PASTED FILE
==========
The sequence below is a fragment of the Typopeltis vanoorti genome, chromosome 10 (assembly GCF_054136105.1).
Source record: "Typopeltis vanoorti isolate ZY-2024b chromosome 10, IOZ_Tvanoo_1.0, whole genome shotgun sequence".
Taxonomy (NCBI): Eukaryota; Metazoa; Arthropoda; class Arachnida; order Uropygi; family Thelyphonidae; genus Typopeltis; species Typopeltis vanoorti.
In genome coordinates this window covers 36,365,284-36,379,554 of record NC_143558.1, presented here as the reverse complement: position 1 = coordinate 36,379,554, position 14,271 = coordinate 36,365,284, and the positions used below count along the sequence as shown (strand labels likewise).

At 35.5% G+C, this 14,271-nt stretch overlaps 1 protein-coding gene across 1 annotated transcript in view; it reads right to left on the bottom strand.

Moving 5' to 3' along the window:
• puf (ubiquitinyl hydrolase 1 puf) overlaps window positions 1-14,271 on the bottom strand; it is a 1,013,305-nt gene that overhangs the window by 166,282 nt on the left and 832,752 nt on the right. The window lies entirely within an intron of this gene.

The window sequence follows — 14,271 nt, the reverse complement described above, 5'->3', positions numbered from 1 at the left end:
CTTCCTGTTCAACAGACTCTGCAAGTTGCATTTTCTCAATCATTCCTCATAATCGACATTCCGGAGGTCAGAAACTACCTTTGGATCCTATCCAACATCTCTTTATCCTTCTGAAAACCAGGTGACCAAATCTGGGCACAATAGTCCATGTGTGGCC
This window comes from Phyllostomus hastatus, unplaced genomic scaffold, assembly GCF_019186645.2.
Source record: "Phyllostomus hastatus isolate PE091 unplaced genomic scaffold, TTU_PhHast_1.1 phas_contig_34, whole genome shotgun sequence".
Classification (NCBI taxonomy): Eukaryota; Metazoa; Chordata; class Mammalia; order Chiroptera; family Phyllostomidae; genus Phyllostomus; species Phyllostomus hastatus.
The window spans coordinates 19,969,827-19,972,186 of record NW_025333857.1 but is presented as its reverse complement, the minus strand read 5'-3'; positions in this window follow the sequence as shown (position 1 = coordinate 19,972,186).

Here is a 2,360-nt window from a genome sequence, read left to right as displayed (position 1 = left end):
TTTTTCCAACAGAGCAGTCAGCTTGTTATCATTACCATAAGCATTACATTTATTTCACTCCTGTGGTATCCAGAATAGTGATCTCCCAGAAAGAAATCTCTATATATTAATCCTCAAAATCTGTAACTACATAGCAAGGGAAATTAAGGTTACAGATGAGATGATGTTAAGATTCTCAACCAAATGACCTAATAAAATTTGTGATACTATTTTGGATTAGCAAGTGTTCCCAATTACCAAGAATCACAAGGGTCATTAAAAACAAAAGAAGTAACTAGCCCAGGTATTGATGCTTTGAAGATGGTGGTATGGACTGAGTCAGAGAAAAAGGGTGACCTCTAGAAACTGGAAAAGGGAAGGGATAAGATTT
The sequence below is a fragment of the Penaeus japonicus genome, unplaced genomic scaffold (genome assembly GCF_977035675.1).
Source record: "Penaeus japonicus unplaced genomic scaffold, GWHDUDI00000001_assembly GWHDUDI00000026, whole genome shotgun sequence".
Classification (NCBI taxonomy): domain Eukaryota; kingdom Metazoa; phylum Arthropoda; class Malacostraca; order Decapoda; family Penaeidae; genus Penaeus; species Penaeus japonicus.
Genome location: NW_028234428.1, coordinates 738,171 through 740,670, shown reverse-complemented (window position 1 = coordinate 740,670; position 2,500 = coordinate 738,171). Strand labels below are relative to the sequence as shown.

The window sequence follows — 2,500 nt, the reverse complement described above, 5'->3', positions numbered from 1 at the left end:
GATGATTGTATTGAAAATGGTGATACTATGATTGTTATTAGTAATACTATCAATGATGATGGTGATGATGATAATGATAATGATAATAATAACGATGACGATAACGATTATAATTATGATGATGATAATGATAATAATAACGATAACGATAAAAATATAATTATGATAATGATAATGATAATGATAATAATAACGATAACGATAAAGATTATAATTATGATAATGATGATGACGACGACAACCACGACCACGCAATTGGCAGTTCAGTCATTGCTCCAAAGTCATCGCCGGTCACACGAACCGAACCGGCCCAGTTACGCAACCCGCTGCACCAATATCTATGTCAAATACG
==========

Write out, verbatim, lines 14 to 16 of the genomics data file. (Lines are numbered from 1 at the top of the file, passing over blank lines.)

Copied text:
Here is a 2,360-nt window from a genome sequence, read left to right as displayed (position 1 = left end):
TTTTTCCAACAGAGCAGTCAGCTTGTTATCATTACCATAAGCATTACATTTATTTCACTCCTGTGGTATCCAGAATAGTGATCTCCCAGAAAGAAATCTCTATATATTAATCCTCAAAATCTGTAACTACATAGCAAGGGAAATTAAGGTTACAGATGAGATGATGTTAAGATTCTCAACCAAATGACCTAATAAAATTTGTGATACTATTTTGGATTAGCAAGTGTTCCCAATTACCAAGAATCACAAGGGTCATTAAAAACAAAAGAAGTAACTAGCCCAGGTATTGATGCTTTGAAGATGGTGGTATGGACTGAGTCAGAGAAAAAGGGTGACCTCTAGAAACTGGAAAAGGGAAGGGATAAGATTT
The sequence below is a fragment of the Penaeus japonicus genome, unplaced genomic scaffold (genome assembly GCF_977035675.1).